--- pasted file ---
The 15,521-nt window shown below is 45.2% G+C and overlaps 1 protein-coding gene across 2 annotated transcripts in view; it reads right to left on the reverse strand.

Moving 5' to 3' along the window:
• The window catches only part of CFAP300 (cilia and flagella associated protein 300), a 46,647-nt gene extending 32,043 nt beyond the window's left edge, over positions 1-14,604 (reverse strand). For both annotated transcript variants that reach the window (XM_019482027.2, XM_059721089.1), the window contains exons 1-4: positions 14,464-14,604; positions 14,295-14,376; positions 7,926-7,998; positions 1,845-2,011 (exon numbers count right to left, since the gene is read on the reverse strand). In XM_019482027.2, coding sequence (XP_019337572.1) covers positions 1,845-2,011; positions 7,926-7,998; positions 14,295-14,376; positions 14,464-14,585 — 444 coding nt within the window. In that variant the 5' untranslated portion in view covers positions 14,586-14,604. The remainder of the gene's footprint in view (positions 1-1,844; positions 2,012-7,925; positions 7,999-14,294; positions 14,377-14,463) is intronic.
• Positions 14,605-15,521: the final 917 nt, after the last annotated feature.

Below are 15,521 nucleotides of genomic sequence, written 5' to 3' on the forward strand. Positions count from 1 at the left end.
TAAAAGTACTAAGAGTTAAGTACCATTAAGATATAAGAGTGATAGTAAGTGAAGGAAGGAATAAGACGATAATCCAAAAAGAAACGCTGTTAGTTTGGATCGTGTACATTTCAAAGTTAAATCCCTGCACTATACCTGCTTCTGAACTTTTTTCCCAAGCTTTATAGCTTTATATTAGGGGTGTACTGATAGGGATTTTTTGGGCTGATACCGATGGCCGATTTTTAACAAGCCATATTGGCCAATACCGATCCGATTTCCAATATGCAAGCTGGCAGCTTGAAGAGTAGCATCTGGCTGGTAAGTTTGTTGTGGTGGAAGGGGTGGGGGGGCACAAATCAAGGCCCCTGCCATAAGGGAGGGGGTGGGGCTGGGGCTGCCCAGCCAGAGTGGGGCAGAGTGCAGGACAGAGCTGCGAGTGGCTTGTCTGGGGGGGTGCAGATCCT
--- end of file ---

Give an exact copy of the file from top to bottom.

The 15,521-nt window shown below is 45.2% G+C and overlaps 1 protein-coding gene across 2 annotated transcripts in view; it reads right to left on the reverse strand.

Moving 5' to 3' along the window:
• The window catches only part of CFAP300 (cilia and flagella associated protein 300), a 46,647-nt gene extending 32,043 nt beyond the window's left edge, over positions 1-14,604 (reverse strand). For both annotated transcript variants that reach the window (XM_019482027.2, XM_059721089.1), the window contains exons 1-4: positions 14,464-14,604; positions 14,295-14,376; positions 7,926-7,998; positions 1,845-2,011 (exon numbers count right to left, since the gene is read on the reverse strand). In XM_019482027.2, coding sequence (XP_019337572.1) covers positions 1,845-2,011; positions 7,926-7,998; positions 14,295-14,376; positions 14,464-14,585 — 444 coding nt within the window. In that variant the 5' untranslated portion in view covers positions 14,586-14,604. The remainder of the gene's footprint in view (positions 1-1,844; positions 2,012-7,925; positions 7,999-14,294; positions 14,377-14,463) is intronic.
• Positions 14,605-15,521: the final 917 nt, after the last annotated feature.

Below are 15,521 nucleotides of genomic sequence, written 5' to 3' on the forward strand. Positions count from 1 at the left end.
TAAAAGTACTAAGAGTTAAGTACCATTAAGATATAAGAGTGATAGTAAGTGAAGGAAGGAATAAGACGATAATCCAAAAAGAAACGCTGTTAGTTTGGATCGTGTACATTTCAAAGTTAAATCCCTGCACTATACCTGCTTCTGAACTTTTTTCCCAAGCTTTATAGCTTTATATTAGGGGTGTACTGATAGGGATTTTTTGGGCTGATACCGATGGCCGATTTTTAACAAGCCATATTGGCCAATACCGATCCGATTTCCAATATGCAAGCTGGCAGCTTGAAGAGTAGCATCTGGCTGGTAAGTTTGTTGTGGTGGAAGGGGTGGGGGGGCACAAATCAAGGCCCCTGCCATAAGGGAGGGGGTGGGGCTGGGGCTGCCCAGCCAGAGTGGGGCAGAGTGCAGGACAGAGCTGCGAGTGGCTTGTCTGGGGGGGTGCAGATCCT